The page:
Scuba Diving & Snorkeling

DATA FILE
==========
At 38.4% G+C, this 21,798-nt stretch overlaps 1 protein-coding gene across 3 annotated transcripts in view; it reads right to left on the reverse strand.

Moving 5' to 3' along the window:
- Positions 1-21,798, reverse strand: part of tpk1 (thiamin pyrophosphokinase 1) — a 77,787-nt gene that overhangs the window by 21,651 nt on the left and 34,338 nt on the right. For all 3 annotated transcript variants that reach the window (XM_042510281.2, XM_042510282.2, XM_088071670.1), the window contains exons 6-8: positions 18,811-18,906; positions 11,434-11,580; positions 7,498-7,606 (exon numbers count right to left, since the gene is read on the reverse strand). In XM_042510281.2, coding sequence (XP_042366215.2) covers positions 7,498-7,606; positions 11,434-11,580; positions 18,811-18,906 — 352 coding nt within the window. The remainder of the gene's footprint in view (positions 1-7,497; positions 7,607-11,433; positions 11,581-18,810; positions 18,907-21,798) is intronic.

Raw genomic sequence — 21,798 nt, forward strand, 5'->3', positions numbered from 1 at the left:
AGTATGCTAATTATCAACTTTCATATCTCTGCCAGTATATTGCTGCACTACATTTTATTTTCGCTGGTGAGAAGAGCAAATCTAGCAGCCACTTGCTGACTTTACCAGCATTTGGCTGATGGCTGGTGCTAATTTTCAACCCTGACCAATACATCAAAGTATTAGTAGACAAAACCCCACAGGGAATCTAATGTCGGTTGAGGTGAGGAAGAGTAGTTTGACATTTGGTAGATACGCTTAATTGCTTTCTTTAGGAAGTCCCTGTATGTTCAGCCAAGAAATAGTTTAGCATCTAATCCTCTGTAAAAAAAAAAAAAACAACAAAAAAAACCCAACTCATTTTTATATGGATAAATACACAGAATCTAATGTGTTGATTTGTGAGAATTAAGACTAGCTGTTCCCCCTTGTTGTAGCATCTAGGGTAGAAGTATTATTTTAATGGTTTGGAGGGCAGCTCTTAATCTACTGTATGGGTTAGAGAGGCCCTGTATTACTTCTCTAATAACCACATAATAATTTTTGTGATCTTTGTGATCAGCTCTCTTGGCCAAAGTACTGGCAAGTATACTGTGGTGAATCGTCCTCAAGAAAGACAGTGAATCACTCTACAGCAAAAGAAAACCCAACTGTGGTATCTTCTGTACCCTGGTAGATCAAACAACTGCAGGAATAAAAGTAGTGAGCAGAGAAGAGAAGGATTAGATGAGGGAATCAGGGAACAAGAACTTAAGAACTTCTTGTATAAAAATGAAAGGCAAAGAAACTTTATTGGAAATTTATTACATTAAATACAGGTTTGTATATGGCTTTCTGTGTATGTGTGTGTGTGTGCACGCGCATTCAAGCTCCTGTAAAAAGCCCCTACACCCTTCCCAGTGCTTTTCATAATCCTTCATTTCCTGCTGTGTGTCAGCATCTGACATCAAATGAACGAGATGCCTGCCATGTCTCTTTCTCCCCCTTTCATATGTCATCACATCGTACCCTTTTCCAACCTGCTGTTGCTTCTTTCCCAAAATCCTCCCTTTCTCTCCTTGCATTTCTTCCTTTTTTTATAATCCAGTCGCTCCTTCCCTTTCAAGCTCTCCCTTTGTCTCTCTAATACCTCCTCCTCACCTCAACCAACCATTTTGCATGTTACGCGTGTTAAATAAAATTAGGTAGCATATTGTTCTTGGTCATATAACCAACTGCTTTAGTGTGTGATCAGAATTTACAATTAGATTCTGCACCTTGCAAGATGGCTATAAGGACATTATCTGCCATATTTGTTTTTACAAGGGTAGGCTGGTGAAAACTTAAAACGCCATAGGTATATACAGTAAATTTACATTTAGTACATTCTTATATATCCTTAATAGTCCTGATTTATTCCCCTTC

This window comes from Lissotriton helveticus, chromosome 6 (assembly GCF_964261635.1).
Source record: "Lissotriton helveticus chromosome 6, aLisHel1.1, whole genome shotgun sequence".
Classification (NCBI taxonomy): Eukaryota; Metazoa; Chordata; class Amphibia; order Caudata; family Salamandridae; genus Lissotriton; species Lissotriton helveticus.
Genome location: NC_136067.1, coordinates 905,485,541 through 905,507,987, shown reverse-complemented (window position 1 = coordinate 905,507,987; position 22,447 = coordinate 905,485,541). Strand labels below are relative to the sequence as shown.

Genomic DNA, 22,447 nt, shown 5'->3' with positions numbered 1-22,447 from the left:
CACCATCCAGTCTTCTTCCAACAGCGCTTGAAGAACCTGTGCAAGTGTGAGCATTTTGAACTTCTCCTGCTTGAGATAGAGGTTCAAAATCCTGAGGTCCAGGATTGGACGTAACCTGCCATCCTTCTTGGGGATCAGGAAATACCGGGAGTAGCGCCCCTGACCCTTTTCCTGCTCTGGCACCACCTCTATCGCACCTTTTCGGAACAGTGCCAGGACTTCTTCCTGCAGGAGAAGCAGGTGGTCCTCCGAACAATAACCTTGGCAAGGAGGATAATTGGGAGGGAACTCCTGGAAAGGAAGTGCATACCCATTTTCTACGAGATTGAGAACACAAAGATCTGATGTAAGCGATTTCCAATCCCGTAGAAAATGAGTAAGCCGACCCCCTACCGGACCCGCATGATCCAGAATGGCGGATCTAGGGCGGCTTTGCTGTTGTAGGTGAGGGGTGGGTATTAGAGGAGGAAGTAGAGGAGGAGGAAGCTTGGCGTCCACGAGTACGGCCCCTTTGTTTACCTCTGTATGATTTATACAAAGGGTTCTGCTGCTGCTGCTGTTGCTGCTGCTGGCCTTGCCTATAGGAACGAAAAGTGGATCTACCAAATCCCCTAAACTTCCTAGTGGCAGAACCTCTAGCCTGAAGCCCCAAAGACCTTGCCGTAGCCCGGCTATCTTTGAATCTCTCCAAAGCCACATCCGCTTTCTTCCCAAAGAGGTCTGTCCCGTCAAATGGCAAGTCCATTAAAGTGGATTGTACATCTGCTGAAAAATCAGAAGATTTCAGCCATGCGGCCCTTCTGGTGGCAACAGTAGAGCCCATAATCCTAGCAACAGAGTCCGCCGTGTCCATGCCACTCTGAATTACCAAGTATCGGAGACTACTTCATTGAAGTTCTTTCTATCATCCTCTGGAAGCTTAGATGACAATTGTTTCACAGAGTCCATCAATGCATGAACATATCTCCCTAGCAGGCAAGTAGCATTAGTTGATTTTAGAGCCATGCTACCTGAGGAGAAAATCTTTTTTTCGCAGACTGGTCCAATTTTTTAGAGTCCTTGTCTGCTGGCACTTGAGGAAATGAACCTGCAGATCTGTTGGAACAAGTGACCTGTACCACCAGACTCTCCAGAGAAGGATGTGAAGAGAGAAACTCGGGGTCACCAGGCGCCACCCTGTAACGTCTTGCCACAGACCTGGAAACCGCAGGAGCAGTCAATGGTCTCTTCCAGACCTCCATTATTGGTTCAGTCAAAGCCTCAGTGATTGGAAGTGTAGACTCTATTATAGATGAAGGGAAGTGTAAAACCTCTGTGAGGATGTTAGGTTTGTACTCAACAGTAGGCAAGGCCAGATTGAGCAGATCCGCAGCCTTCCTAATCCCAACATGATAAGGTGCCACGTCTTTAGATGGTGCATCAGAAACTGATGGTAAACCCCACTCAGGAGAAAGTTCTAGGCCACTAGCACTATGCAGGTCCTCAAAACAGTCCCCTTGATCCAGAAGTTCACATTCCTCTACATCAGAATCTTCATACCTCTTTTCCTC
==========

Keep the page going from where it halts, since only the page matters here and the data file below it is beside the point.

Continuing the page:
There are few experiences that give a person the opportunity to view the sea from such a miraculous perspective. Almost nothing can compare to the beauty and peace a SCUBA tank and an hour’s worth of air can provide. Unfortunately, the number of dive-related deaths in the U.S. and Canada, due to this adventurous sport, averages around 80 per year with the most common causes being; gas supply issues, emergency ascents, and cardiac events. Two of these common causes are entirely related to the diver’s level of training. The hazards of scuba diving are highly increased if the diver does not have adequate safety training or good equipment. When a diver experiences equipment failure, they may drown before they reach the surface.  If they ascend too rapidly, they can experience decompression sickness, also known as the bends, and may have to be placed in a hyperbaric chamber. Many places in the world do not have hyperbaric chambers, so if a diver needs one, they will have to be evacuated to the closest one.

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